I reached a point in my life where I’d say if you judged me from the outside, you’d say I’m a success story. I received a great education, earned a good paying job, could provide for my family, took vacations often and after 7 years of driving, could successfully parallel park without hitting anything (or anybody for that matter…thank you back-up cameras). I was living comfortably and had always been passionate about giving back to my community, but I always had a desire deep in my heart to do more and to be more than just a doer; I wanted to be a giver.
So, I did research. And I fell upon IVHQ. IVHQ had the most affordable volunteer programs and based on reviews, was deemed safe, reliable, and trustworthy. Their placement programs allowed me the flexibility of volunteering somewhere for as little as one week at a time. I was immediately drawn as I am a strong believer that my success is that much greater when those around me can succeed as well.
I was placed in the one week IVHQ Peru-Cusco Program where I would be teaching children English. Up until the day that I left for Peru, I was hesitant about volunteering abroad in that type of capacity. My biggest fear was that I would make the children I met feel as though their lives were an exhibit. It was convenient for me with my work schedule to do a one week volunteer program, but how would it make the kids feel if they constantly had volunteers come and go? These kids have experienced more and have struggled more than most adults have in a lifetime and I did not want to make matters worse. Could I really make a difference in a week or would I do more harm than good?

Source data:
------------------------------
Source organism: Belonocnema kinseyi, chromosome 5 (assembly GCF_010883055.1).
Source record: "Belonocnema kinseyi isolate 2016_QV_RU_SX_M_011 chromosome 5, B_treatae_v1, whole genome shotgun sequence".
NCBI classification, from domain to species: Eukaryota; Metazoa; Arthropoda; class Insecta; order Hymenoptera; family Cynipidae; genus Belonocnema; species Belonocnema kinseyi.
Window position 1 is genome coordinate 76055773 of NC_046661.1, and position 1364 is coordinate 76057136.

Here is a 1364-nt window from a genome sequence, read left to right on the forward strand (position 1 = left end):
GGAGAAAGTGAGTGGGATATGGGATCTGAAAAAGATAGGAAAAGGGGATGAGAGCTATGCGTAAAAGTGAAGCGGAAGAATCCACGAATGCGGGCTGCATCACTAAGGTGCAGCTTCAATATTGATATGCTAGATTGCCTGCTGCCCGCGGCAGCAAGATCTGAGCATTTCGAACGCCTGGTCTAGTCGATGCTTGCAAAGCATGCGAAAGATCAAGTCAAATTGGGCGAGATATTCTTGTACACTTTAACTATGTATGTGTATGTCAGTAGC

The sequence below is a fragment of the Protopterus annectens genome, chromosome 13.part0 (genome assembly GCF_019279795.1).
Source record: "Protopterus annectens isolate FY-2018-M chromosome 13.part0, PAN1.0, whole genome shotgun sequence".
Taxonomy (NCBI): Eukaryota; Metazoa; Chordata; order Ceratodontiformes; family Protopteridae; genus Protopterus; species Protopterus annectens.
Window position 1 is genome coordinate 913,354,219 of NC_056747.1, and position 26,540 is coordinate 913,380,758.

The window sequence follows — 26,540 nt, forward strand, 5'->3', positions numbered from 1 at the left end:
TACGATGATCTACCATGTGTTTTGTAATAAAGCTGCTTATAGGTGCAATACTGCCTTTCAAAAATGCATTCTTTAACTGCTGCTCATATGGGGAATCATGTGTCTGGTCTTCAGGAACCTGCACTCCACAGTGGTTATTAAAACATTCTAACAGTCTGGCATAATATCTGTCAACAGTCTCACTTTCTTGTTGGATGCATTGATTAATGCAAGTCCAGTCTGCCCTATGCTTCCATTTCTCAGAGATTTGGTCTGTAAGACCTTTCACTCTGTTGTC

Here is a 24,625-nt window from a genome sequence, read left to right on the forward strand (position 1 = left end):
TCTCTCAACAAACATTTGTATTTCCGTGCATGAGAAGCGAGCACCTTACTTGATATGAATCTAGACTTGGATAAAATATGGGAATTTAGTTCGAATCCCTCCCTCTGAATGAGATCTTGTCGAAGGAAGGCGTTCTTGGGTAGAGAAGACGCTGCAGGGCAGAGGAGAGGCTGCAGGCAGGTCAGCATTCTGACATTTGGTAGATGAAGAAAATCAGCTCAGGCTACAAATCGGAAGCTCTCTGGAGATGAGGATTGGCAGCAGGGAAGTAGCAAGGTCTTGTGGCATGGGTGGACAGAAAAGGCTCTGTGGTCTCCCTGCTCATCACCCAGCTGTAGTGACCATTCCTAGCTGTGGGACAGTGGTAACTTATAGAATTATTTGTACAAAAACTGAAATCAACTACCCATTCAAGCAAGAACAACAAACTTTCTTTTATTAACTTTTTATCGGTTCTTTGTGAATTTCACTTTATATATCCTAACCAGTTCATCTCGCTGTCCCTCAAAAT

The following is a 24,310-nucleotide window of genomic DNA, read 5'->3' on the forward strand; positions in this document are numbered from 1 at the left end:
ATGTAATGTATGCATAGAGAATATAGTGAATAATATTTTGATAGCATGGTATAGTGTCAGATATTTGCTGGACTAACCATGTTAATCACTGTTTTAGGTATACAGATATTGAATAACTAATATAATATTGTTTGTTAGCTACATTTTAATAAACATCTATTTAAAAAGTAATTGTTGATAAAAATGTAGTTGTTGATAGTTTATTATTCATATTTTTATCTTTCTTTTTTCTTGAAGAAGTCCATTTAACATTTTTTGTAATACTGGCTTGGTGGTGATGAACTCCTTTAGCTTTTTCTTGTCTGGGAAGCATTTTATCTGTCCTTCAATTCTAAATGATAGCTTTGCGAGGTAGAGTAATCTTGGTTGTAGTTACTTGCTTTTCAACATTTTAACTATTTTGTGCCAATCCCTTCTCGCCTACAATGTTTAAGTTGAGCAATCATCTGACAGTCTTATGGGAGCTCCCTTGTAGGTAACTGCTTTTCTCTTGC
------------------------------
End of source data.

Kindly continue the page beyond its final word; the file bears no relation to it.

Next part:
All of these doubts clouded my decision making process, but I took a leap of faith and I did it.
And boy, did it change my life.
I think that goes to say that there are several elements that you learn about yourself when you not only go abroad but when you serve abroad.
1. Taking risks will force you to believe in yourself
I’d say the biggest risk I had ever taken up until I flew to Peru was probably letting my Hot Pocket microwave for a minute longer than I should have. And that was a horrible decision. So when I signed up to go to South America on my own without even knowing any words outside of ‘restroom’ and ‘food’ in Spanish, people thought I was crazy. But I took this risk and it paid off in every way imaginable as I had nothing to lose and only lessons to gain. I learned how to believe in myself even when I was doubtful. Trust me when I say there were plenty of times that I felt like I didn’t know what I was doing. Side note: download every kind of translator app to your phone if you do NOT know the language. When all you have to rely on is yourself in a foreign country, you better fake it ‘till you make it. Where ever you volunteer, there will be people that are relying on you for guidance, support and mentorship; so put your big girl pants on and give yourself the push you need to go full steam ahead. I was forced outside of my comfort zone and in return, it challenged me to continue taking risks that I otherwise would have never planned for. Trust your instincts and trust that your heart will never lead you astray.
The face you make when you land the leading role in The Emperor’s New Groove: Cusco #believeinyourself
2. You can change the world if you change your mindset